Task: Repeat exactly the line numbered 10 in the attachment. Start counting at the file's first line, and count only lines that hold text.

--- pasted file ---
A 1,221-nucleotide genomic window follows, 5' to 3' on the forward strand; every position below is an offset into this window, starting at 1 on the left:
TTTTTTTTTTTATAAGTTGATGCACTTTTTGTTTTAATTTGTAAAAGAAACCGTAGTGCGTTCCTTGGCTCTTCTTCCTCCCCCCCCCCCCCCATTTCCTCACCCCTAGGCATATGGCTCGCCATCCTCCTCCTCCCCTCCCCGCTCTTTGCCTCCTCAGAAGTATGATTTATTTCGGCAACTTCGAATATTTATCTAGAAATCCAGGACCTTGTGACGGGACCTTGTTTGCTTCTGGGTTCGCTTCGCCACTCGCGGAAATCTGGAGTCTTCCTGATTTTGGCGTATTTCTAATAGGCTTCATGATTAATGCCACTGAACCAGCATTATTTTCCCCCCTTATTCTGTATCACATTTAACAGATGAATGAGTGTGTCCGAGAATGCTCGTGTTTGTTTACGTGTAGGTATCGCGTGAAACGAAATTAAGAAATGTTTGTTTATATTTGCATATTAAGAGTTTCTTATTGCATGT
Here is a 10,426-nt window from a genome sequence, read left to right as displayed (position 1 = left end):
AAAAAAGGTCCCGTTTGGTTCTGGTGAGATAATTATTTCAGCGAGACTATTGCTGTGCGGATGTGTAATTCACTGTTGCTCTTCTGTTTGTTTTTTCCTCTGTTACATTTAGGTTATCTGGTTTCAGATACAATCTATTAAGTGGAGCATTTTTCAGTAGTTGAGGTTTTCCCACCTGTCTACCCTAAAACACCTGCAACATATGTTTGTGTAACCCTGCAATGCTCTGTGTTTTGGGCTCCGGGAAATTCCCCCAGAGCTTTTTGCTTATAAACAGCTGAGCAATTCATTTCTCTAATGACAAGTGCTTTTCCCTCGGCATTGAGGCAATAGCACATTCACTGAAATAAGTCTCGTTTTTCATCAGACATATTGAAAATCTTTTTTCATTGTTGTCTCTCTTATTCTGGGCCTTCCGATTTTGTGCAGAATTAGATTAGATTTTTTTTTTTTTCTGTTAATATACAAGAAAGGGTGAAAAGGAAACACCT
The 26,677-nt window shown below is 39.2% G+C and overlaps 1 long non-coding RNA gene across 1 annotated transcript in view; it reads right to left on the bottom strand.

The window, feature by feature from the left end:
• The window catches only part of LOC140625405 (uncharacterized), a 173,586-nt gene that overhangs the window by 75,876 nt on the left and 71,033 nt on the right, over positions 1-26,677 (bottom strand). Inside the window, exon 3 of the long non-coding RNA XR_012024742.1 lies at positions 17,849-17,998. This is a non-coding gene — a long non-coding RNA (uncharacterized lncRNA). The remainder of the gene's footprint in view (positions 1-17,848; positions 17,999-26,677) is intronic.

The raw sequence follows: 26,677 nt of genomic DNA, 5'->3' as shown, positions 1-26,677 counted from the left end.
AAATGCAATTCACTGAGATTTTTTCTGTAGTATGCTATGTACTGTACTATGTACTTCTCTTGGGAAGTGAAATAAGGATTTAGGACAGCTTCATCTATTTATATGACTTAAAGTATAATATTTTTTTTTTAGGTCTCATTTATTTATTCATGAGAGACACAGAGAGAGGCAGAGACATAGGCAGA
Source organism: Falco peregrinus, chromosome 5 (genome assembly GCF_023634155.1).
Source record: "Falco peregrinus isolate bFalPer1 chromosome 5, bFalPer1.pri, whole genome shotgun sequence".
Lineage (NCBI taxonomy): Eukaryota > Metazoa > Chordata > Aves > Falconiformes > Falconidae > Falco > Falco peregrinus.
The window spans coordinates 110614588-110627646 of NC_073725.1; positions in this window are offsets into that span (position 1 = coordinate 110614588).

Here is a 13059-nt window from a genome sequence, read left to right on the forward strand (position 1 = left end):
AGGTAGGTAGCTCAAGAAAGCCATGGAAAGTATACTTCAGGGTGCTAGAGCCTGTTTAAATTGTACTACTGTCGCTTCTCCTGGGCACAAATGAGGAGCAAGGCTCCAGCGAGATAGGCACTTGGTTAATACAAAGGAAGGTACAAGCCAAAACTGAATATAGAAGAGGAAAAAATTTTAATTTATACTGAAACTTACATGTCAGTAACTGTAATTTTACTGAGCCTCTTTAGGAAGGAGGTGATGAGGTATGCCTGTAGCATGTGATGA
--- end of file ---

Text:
Source organism: Falco peregrinus, chromosome 5 (genome assembly GCF_023634155.1).